Robots, just like toddlers, are capable of using a little help as they learn how to function in the physical world. A Rice University program, focusing on this aspect, slightly guides robots toward the most obliging, human-like ways in order to collaborate on tasks.
A paper on their research has been published in IEEE Explore.
“Historically, the role of robots was to take over the mundane tasks we don’t want to do: manufacturing, assembly lines, welding, painting,” said Marcia O’Malley, a professor of mechanical engineering, electrical and computer engineering and computer science. “As we become more willing to share personal information with technology, like the way my watch records how many steps I take, that technology moves into embodied hardware as well.
Robots are already in our homes vacuuming or controlling our thermostats or mowing the lawn. There are all sorts of ways technology permeates our lives. I already talk to Alexa in the kitchen, so why not also have machines we can physically collaborate with? A lot of our work is about making human-robot interactions safe.
Marcia O’Malley, Professor of Mechanical Engineering, Electrical and Computer Engineering and Computer Science, Rice University
The researchers explain that robots modified to respond to physical human-robot interaction (pHRI) conventionally treat such interactions as disturbances and then resume their original behaviors when the interactions come to an end. The Rice researchers have improved pHRI with a method that allows humans to physically modify a robot’s trajectory in real time.
The most central part of the program refers to the concept of impedance control, literally considered to be a way for managing what happens when push comes to shove. A robot that permits impedance control via physical input alters its programmed trajectory in order to respond but comes back to its initial trajectory when the input come to an ends.
The Rice algorithm is constructed on this concept as it allows the robot to modify its path beyond the input and then calculate a new route to its goal, something similar to a GPS system capable of recalculating the route to its destination when a driver fails to take a turn.
In order to test the theory, Losey spent much of last summer in the lab of Anca Dragan, an assistant professor of electrical engineering and computer sciences at the University of California, Berkeley. He and other students succeeded in training a robot hand and arm to deliver a coffee cup across a desktop. They then used improved pHRI to keep it away from a computer keyboard and low enough in order to prevent the cup from breaking if dropped. (A separate paper on the experiments has been published in the Proceedings of Machine Learning Research.)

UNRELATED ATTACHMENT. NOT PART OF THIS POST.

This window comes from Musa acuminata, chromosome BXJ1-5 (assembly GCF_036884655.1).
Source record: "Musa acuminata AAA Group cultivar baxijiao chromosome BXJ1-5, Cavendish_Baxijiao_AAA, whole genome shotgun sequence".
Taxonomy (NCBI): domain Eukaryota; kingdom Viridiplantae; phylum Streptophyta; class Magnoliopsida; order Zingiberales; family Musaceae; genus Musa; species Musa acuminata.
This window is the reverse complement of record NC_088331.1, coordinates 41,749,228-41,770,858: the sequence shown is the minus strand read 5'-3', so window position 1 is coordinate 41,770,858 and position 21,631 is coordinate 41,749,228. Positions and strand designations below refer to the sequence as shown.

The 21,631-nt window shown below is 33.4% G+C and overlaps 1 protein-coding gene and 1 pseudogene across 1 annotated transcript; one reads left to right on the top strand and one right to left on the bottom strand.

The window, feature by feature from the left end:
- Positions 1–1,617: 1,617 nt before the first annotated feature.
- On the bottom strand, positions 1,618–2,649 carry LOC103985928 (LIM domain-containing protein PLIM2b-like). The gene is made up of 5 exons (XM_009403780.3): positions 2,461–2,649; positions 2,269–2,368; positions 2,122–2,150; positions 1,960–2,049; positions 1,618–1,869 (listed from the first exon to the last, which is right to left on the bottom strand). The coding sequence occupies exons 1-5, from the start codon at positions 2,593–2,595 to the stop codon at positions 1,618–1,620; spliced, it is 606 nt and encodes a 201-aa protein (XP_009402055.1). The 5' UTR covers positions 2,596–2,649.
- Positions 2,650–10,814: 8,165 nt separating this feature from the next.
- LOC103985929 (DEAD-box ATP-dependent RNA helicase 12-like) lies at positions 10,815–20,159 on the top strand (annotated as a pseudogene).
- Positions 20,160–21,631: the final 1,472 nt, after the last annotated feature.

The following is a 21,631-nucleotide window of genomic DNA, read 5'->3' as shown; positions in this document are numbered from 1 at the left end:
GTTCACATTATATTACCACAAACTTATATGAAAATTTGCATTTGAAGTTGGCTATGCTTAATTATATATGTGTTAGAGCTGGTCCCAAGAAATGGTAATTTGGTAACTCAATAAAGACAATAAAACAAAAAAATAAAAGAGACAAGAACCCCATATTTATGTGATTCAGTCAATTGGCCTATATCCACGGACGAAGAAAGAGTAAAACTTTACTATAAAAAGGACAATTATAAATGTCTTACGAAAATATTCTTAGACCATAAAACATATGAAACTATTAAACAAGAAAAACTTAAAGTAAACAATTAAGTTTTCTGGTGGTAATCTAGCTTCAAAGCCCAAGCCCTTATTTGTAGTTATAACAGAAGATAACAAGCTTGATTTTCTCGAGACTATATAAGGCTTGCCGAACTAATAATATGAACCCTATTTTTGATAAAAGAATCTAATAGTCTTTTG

The aim here was to deform the robot’s programmed trajectory via physical interaction. “Here the robot has a plan, or desired trajectory, which describes how the robot thinks it should perform the task,” Losey wrote in an essay about the Berkeley experiments. “We introduced a real-time algorithm that modified, or deformed, the robot’s future desired trajectory.”
The robot, in impedance mode, steadily returned to its original trajectory following an interaction. The feedback modified the robot’s state at the time of interaction and also modified how it proceeded to the goal in learning mode, Losey said. If the user directed the robot to prevent the cup from moving over the keyboard, for example, it would continue to do so in the future. “By our replanning the robot’s desired trajectory after each new observation, the robot was able to generate behavior that matches the human’s preference,” he said.
Additional tests employed 10 Rice students who employed the OpenWrist, the O’Malley lab’s rehabilitative force-feedback robot, in order to manipulate a cursor around obstacles on a computer screen and then land on a blue dot. The tests initially used standard impedance control and then used impedance control with physically interactive trajectory deformation, an analog of pHRI that permitted the students to train the device in order to learn new trajectories.
The results demonstrated that trials with trajectory deformation were physically simpler and needed significantly less interaction in order to achieve the goal. The experiments demonstrated that interactions will be able to program otherwise-autonomous robots that have a number of degrees of freedom, in this case referring to flexing an arm and rotating a wrist.
One existing limitation refers to the fact that pHRI cannot yet adjust the amount of time it takes a robot to carry out a task, however, that is on the Rice team’s agenda.
The paradigm shift in this work is that instead of treating a human as a random disturbance, the robot should treat the human as a rational being who has a reason to interact and is trying to convey something important. The robot shouldn’t just try to get out of the way. It should learn what’s going on and do its job better.
Dylan Losey, Graduate Student, Rice University
The research was supported by the National Science Foundation.